Not a debut heavy on fireworks, but as Tim and I left Shea I made sure to tuck my ticket stub deeper in my pocket. When I got home, I filed it in a cubby of my desk instead of tossing it in with the recycling. Everything I’d heard and seen had convinced me that David Wright would be special.

And he was. That’s understating things rather dramatically. Wright quickly developed into a precocious hitter who was never out of an at-bat, combining a jeweler’s eye for the strike zone with superlative natural gifts and an indomitable work ethic. Within a couple of years, he’d become the face of the franchise, and I knew that one day I’d clear my calendar to see his final game, and then again to see the Mets retire his number 5. That number had belonged to some illustrious Mets over the years: Ed Charles wore it dancing near the mound as Jerry Koosman jackknifed into Jerry Grote‘s arms, Davey Johnson had it on his back while out-scheming Whitey Herzog and John McNamara and everyone else, and John Olerud had donned it as part of the Best Infield in Baseball. But all of that was in the past — 5 belonged to Wright now, and would never belong to any other New York Met.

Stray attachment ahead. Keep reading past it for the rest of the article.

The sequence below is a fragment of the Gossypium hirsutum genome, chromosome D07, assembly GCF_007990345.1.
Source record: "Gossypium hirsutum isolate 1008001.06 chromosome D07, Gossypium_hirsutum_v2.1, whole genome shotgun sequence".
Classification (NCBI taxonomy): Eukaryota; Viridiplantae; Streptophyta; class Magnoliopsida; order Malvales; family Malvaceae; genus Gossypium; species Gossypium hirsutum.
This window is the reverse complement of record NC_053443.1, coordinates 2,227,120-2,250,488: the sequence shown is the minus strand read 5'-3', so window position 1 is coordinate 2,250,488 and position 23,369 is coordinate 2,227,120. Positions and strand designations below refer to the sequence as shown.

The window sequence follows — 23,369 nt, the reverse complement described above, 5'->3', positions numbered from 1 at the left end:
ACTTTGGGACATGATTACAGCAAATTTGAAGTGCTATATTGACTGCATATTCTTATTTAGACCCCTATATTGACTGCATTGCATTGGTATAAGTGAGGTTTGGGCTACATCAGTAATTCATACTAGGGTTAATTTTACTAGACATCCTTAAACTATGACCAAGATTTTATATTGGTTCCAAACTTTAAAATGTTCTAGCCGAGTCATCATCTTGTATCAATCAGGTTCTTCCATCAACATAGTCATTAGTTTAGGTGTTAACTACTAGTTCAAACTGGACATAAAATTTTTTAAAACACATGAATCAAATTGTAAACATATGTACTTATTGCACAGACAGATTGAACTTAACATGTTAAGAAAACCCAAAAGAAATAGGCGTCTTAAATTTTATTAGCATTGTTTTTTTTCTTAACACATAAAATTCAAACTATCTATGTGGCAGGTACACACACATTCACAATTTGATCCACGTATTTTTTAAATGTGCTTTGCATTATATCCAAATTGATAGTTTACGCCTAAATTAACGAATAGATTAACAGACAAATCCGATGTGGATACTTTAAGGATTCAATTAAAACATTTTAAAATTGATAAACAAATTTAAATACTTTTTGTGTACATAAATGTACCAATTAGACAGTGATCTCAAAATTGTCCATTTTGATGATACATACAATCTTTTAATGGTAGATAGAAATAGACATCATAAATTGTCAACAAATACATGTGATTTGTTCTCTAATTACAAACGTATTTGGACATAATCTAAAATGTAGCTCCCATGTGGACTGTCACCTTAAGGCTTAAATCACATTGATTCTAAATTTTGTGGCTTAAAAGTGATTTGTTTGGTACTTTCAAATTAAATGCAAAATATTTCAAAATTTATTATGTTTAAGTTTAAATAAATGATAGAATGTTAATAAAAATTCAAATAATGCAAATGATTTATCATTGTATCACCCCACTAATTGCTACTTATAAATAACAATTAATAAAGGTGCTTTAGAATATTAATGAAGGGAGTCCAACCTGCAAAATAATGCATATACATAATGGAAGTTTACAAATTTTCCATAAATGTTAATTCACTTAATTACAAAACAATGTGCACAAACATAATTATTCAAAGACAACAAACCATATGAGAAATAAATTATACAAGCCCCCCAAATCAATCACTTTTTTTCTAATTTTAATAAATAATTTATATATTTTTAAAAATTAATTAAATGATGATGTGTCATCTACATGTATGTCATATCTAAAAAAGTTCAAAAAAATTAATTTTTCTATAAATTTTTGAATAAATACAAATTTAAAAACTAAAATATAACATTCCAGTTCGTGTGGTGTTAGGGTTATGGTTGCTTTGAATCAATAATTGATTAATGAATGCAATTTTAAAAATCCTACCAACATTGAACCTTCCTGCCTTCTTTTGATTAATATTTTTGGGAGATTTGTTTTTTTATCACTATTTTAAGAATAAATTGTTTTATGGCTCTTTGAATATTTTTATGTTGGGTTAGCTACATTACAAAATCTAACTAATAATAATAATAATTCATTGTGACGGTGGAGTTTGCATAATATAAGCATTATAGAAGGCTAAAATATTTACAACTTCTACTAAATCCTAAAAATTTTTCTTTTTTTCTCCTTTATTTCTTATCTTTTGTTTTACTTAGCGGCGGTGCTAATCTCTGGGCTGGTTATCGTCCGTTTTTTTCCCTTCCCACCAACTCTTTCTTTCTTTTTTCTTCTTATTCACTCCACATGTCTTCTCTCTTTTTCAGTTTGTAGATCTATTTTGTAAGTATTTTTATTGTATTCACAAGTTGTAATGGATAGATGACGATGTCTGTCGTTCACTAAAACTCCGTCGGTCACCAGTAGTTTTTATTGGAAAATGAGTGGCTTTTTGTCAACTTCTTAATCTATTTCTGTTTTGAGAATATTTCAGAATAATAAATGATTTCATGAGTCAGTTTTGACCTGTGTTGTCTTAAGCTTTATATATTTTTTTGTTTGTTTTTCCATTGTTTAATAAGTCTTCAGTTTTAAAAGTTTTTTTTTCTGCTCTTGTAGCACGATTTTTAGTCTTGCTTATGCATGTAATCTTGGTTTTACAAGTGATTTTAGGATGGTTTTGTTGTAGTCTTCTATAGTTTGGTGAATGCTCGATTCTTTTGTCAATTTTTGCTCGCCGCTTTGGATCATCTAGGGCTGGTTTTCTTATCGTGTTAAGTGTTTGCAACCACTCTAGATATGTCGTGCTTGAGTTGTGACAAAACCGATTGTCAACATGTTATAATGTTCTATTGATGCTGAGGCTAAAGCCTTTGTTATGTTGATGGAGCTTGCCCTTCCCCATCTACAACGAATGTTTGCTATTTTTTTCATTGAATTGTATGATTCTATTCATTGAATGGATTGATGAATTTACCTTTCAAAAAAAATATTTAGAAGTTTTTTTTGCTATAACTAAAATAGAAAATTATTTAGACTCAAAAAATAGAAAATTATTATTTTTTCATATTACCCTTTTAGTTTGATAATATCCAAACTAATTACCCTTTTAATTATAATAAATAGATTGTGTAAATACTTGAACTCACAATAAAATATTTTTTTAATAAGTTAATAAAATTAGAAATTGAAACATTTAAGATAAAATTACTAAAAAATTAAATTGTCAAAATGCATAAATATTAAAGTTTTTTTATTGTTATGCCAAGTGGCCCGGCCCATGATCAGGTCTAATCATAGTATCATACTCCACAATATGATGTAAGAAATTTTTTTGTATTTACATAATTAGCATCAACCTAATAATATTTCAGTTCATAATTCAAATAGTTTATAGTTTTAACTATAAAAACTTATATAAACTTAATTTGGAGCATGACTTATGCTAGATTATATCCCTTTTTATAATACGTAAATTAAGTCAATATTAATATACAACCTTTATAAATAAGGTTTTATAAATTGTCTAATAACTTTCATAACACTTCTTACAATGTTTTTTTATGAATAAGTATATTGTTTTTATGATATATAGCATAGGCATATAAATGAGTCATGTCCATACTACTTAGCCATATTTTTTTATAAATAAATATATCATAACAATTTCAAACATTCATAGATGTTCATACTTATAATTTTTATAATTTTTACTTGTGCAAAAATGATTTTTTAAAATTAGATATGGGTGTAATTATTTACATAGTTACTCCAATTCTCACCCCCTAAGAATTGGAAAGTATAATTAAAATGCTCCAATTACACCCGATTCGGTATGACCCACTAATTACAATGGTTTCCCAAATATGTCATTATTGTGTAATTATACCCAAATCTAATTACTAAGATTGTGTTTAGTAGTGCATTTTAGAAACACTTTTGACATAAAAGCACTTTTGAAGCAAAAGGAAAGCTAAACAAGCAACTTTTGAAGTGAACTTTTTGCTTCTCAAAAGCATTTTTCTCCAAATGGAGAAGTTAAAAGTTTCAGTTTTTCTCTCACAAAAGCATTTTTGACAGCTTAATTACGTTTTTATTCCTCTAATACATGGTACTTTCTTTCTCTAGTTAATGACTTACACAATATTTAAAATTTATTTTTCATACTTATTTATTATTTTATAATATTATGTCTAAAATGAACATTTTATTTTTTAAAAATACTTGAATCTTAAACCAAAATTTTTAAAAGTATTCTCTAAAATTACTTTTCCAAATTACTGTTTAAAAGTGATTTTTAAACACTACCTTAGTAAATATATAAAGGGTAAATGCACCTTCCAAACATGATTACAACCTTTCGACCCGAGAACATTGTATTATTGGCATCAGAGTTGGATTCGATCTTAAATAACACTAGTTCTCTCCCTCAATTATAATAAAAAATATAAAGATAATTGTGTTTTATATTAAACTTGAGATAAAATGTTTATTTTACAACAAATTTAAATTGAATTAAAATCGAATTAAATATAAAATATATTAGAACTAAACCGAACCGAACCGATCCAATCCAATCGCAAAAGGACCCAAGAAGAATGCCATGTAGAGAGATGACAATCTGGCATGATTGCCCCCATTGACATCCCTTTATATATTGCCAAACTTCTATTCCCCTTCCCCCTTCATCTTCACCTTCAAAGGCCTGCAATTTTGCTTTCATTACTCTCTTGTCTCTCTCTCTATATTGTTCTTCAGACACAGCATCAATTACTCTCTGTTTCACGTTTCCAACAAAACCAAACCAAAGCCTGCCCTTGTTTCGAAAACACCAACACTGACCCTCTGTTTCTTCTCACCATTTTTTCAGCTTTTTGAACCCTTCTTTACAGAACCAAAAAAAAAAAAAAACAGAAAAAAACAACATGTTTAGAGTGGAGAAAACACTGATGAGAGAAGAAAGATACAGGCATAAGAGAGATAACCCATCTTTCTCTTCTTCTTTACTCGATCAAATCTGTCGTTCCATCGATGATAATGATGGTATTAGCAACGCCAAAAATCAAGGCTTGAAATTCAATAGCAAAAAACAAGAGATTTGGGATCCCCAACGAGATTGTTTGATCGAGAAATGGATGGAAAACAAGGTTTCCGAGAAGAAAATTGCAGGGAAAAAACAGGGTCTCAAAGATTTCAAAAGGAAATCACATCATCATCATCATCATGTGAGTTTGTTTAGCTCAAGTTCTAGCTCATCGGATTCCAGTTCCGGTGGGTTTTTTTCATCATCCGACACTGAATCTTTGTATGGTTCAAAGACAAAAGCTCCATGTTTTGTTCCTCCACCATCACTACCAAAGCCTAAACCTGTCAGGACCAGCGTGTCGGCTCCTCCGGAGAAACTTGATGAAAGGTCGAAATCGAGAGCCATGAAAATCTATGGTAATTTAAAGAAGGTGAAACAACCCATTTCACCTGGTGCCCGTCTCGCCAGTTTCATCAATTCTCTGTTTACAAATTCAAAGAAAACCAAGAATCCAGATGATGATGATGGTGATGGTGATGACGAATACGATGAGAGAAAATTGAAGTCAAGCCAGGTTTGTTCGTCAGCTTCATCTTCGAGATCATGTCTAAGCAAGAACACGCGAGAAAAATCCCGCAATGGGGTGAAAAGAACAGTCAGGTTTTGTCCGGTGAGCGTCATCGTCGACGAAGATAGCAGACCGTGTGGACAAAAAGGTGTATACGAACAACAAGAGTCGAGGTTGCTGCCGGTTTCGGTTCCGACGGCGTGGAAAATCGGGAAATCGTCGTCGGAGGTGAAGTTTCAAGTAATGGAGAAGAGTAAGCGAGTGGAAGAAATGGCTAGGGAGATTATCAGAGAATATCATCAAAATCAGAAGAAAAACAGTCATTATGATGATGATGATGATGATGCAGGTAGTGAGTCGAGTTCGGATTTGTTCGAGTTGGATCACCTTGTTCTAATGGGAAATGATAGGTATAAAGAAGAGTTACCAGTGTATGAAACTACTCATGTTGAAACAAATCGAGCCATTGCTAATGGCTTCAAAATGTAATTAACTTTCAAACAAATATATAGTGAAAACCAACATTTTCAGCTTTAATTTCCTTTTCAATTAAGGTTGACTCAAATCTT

It was on Wright’s back for a lot of memories. There he was, willing a drive to center over the head of Johnny Damon at Shea. And drenched in champagne next to Jose Reyes, the other young star we became used to seeing to Wright’s left. It was on his back as he flew through the air one night in San Diego, coming down with a ball in his bare hand.

Not all of those memories were happy ones, of course. Wright wore 5 as the Mets shut down Shea in a sendoff turned funeral, and in a new park whose dimensions might as well have been engineered to undermine him as an offensive force. He was wearing it when he took a fastball to the head, left sprawling in the Citi Field dust, and when he returned but didn’t look quite the same.

He was wearing it in 2011, the year he represents in our series and a season that wasn’t particularly a happy one. The Mets finished 77-85; Wright spent a good chunk of the late spring and early summer on the DL, shelved by a stress fracture in his lower back that he’d incurred making a diving tag play at third in April. At the time it seemed like an acute malady, the kind of unfortunate injury Wright had incurred because he only knew how to play hard; later, as his body began to balk at commands and betray him, we’d see it as the beginning of the end. The injury caused calcium deposits that fueled the spinal stenosis that would eventually drive Wright from the field before his time, though genetics and the wear and tear of baseball also contributed.